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There has to be a free-speech litmus 

Nipomo

Our freedom of speech First Amendment rights conflict with our 14th Amendment rights for equal representation. The Supreme Court’s ruling in Buckley v. Valeo ruled that money is personal property and is used to express the same way as freedom of speech is unlimited. Our legislators have tried to limit the amount of money individuals can donate, but groups can donate unrestricted.

Freedom of speech donation money has to have some litmus test where the potential of compromise for equal representation’s integrity cannot be manipulated.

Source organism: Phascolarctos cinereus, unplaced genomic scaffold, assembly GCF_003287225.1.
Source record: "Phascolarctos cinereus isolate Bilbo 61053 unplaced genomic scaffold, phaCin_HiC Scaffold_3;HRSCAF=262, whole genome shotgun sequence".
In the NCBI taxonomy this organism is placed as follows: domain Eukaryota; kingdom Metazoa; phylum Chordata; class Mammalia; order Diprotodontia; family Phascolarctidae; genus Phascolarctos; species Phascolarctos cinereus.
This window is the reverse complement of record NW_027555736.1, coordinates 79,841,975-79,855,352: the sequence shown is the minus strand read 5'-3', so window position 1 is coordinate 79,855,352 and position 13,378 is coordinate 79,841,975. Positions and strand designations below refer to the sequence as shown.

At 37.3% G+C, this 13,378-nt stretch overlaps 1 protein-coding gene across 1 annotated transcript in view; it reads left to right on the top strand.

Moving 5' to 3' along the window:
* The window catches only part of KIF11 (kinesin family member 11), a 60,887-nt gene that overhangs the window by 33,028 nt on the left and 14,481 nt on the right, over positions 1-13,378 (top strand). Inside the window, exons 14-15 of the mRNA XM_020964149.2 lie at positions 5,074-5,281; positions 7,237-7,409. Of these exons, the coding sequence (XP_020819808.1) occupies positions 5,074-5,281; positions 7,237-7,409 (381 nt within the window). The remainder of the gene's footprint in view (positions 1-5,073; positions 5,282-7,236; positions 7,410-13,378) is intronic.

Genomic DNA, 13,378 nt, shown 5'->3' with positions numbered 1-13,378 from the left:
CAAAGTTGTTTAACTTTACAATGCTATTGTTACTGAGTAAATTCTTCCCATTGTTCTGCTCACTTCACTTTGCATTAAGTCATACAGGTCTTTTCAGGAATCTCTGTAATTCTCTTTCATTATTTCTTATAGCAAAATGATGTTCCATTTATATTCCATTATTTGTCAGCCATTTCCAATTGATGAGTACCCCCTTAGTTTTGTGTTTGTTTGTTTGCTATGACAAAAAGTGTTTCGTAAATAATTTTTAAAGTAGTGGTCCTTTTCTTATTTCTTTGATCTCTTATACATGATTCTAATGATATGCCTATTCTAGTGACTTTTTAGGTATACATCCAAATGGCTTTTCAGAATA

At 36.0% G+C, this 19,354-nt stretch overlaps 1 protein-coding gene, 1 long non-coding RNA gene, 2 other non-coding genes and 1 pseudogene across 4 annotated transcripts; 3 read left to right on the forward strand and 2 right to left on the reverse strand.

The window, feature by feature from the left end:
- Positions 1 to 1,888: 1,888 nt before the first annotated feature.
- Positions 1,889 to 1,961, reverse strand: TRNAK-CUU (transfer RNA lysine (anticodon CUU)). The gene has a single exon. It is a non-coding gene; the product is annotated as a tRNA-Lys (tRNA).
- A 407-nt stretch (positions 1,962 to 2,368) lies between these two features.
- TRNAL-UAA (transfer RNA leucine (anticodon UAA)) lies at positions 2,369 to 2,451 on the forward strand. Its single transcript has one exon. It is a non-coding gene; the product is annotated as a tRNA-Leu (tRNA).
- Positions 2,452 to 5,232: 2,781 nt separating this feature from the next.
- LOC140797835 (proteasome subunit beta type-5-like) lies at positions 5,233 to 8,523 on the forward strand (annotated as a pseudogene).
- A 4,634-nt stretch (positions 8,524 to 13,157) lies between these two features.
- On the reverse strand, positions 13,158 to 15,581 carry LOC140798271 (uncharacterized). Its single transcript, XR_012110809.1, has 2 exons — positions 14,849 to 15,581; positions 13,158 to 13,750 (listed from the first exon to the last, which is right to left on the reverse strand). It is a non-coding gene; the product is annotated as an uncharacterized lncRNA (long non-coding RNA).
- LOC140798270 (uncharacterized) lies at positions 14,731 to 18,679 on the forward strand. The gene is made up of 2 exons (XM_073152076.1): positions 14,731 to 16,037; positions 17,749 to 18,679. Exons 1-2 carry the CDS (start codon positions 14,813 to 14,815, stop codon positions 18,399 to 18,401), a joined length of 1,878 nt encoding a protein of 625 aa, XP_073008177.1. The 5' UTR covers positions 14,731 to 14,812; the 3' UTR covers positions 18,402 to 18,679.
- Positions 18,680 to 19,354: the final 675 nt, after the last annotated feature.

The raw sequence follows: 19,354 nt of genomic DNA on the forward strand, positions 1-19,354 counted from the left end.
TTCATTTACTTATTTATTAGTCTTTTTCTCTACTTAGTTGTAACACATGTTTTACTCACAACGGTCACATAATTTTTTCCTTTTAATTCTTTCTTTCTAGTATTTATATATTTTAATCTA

The Supreme Court’s ruling for the maintenance of equal representation has given us guidelines to follow for the cases of gerrymandering. These guidelines give us flexibilities to meet the needs of all changes for equal representation within the established districts.

We have districts in all forms within our social structure. The purpose of having districts is to establish boundaries and maintain responsibilities of need and representation.

Someone who has “standing” could request that the Supreme Court revisit the Buckley v. Valeo decision on money’s freedom of speech rights to that of gerrymandering guidelines for maintaining equal representation within our districts.

“Monies from outside our district cannot vote.”

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